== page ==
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Publication numberUS8136070 B2
Publication typeGrant
Application numberUS 12/818,033
Publication dateMar 13, 2012
Filing dateJun 17, 2010
Priority dateNov 21, 2003
Also published asUS7388263, US7849432, US20050112840, US20080209381, US20100252907
Publication number12818033, 818033, US 8136070 B2, US 8136070B2, US-B2-8136070, US8136070 B2, US8136070B2
InventorsKelvin Yih-Yuh Doong, Chin-Chiu Hsia
Original AssigneeTaiwan Semiconductor Manufacturing Co., Ltd.
Export CitationBiBTeX, EndNote, RefMan
External Links: USPTO, USPTO Assignment, Espacenet
Shallow trench isolation dummy pattern and layout method using the same
US 8136070 B2
Abstract
A dummy cell pattern for shallow trench isolation (STI). Active and shallow trench isolation areas are bounded by a circumference. An active area pattern completely overlaps the active area and a first polysilicon pattern in the shallow trench isolation area is outside the active area pattern. Layout methods using the same are also disclosed.
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Claims(13)
What is claimed is:
1. A semiconductor device, comprising:
a substrate having a shallow trench isolation area;
at least one dummy active layer within the shallow trench isolation area, the top surface of the dummy active layer substantially level with that of the shallow trench isolation area; and
at least one first dummy polysilicon layer formed on the shallow trench isolation area and outside the underlying dummy active layer.
2. The semiconductor device as claimed in claim 1, wherein the dummy active layer is rectangular and has a first and a second pairs of sides.
3. The semiconductor device as claimed in claim 2, wherein the first dummy polysilicon layer is rectangular and parallel to the first pair of sides of the dummy active layer.
4. The semiconductor device as claimed in claim 3, wherein the first dummy polysilicon layer has a length between 4.5 μm and 2.0 μm.
5. The semiconductor device as claimed in claim 3, wherein the first dummy polysilicon layer has a width between 1.4 μm and 0.5 μm.
6. The semiconductor device as claimed in claim 3, wherein the first dummy polysilicon layer is spaced from one of the first pair of sides by a dimension between 0.8 μm and 0.3 μm.
7. The semiconductor device as claimed in claim 2, further comprising a metal interconnect over the first or the second dummy polysilicon layer.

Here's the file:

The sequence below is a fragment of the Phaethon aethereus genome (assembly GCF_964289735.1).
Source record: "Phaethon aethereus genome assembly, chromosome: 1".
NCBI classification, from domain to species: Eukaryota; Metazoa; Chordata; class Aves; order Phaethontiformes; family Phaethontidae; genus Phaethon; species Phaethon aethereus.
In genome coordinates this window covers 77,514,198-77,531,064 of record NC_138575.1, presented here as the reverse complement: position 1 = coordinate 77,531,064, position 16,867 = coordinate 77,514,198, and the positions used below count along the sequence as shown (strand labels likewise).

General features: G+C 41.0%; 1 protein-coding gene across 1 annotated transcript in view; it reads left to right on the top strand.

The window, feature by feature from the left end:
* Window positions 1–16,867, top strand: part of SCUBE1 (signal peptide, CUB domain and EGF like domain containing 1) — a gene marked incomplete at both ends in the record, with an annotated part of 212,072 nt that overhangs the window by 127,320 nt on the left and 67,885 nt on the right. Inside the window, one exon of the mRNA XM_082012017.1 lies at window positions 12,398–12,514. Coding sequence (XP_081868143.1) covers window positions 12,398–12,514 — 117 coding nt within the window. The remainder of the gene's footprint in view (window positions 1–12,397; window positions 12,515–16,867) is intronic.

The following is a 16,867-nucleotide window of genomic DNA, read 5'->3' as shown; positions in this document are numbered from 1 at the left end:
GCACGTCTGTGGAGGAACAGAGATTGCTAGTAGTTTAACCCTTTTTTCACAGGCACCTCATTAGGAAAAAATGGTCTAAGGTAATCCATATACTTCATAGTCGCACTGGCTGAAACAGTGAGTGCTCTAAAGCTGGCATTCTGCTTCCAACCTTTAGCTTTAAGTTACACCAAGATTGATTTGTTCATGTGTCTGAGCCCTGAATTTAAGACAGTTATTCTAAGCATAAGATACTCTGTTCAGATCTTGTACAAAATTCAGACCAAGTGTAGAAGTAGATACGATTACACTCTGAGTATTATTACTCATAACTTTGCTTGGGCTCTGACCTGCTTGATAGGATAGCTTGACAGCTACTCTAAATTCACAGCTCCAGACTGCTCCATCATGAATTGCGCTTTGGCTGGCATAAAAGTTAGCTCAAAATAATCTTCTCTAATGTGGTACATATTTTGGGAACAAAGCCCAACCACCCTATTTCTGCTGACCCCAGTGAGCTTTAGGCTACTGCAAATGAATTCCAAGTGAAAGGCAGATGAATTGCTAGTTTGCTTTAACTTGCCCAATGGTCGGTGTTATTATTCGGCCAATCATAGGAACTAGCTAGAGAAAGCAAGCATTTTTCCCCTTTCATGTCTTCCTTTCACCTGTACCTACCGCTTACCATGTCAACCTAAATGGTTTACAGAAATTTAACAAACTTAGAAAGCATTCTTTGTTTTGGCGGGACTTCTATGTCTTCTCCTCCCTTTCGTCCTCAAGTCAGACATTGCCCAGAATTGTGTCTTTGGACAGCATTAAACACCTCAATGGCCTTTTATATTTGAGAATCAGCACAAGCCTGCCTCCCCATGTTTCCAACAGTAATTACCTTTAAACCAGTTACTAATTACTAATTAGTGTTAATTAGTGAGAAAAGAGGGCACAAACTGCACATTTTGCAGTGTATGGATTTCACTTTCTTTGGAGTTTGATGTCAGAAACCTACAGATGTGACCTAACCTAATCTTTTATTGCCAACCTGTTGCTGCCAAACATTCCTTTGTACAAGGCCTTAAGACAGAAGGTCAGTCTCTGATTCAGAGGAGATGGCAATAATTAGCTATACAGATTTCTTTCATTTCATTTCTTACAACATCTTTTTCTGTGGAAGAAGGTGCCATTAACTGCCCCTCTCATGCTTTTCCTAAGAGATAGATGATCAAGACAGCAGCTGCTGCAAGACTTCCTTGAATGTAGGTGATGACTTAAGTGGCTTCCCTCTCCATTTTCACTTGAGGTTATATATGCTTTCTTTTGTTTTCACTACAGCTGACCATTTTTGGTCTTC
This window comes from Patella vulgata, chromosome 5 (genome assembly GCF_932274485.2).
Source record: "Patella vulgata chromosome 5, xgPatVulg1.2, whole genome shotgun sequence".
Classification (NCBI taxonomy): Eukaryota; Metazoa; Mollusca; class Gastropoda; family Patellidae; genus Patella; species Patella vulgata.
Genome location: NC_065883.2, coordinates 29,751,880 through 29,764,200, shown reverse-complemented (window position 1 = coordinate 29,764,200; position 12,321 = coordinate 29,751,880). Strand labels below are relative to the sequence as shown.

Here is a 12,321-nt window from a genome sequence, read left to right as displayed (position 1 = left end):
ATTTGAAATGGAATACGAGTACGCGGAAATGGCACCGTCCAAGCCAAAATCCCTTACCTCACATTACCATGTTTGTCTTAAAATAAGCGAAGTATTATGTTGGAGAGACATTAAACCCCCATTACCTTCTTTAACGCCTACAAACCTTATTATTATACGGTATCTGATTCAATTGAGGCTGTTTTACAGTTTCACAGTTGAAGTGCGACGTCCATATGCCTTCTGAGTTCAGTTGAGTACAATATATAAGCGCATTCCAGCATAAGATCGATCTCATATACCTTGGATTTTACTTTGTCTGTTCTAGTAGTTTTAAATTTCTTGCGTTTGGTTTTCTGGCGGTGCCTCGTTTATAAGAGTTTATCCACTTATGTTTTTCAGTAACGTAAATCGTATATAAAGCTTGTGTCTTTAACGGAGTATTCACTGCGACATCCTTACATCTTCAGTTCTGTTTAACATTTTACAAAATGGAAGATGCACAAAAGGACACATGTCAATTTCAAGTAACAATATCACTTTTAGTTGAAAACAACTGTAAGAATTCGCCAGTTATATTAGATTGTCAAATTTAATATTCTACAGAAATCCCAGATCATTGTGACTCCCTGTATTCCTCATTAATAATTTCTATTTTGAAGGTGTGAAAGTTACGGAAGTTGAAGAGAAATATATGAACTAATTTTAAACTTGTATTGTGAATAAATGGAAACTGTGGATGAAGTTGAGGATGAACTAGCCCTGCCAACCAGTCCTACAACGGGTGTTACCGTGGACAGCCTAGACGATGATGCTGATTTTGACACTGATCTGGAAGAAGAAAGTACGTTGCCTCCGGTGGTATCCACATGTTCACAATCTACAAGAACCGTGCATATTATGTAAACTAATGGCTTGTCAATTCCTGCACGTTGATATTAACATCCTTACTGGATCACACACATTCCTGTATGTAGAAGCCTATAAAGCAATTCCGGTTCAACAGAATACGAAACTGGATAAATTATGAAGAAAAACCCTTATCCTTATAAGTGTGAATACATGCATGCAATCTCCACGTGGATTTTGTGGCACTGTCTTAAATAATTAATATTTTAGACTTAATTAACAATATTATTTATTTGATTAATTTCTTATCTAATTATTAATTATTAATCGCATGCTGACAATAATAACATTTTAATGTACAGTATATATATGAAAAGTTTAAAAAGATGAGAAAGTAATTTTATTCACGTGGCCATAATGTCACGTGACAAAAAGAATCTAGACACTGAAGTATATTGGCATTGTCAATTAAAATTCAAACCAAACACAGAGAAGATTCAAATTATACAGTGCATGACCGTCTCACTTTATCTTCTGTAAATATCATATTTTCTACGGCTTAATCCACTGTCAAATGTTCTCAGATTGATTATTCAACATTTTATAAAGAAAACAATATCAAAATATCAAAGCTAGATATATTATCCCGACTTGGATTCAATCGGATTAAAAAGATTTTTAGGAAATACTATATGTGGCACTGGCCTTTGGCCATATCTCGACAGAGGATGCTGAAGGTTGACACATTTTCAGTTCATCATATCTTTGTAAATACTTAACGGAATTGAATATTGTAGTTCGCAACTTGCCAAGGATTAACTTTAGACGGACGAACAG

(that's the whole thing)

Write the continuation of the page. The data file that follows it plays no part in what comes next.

8. The semiconductor device as claimed in claim 2, wherein the first or the second pair of sides of the dummy active layer has a dimension between 2.0 μm and 4.5 μm.
9. The semiconductor device as claimed in claim 2, further comprising at least one second dummy polysilicon layer formed on the shallow trench isolation area.
10. The semiconductor device as claimed in claim 9, wherein the second dummy polysilicon layer is rectangular and parallel to the second pair of sides of the dummy active layer.
11. The semiconductor device as claimed in claim 10, wherein the second dummy polysilicon layer has a length between 4.5 μm and 2.0 μm.
12. The semiconductor device as claimed in claim 10, wherein the second dummy polysilicon layer has a width between 1.4 μm and 0.5 μm.
13. The semiconductor device as claimed in claim 9, wherein the second dummy polysilicon layer is spaced from one of the second pair of sides by a dimension between 0.8 μm and 0.3 μm.
Description
CROSS REFERENCE TO RELATED APPLICATIONS

This application is a Divisional of pending U.S. patent application Ser. No. 12/116,284, filed May 7, 2008, now is allowed, and entitled “SHALLOW TRENCH ISOLATION DUMMY PATTERN AND LAYOUT METHOD USING THE SAME”, which is a Divisional of pending U.S. patent application Ser. No. 10/993,937, filed Nov. 19, 2004, now U.S. Pat. No. 7,388,263, and entitled “SHALLOW TRENCH ISOLATION DUMMY PATTERN AND LAYOUT METHOD USING THE SAME”.

BACKGROUND

The invention relates to the fabrication of integrated circuit devices, and more particularly, to a shallow trench isolation (STI) dummy pattern and layout method using the same.

Continued semiconductor device performance improvements are achieved by miniaturization of device features, resulting in continued reduction of semiconductor device dimensions. Active devices are electrically isolated over the surface of a substrate by areas of field isolation in which STI is a major application. Surface planarity of areas of field isolation is frequently obtained by applying chemical mechanical polishing (CMP) of a deposited layer of field isolation oxide.

Using the STI approach for VLSI technology, deep trenches are typically formed in the substrate by reactive ion etching. The trenches are typically about 5-6 μm deep, about 2-3 μm wide and spaced about 2.5-3.5 μm apart from other trenches. ULSI technology requires trenches that are deeper and spaced closer together, posing new problems in field turn-on, punchthrough and gap-fill within the trenches and others.

STI areas can be formed using, for example, Buried Oxide (BOX) isolation for the shallow trenches. The method involves filling the trenches with a chemical vapor deposition (CVD) of silicon dioxide (SiO2) and then etching, or mechanically or chemically polishing the SiO2 to yield a planar surface.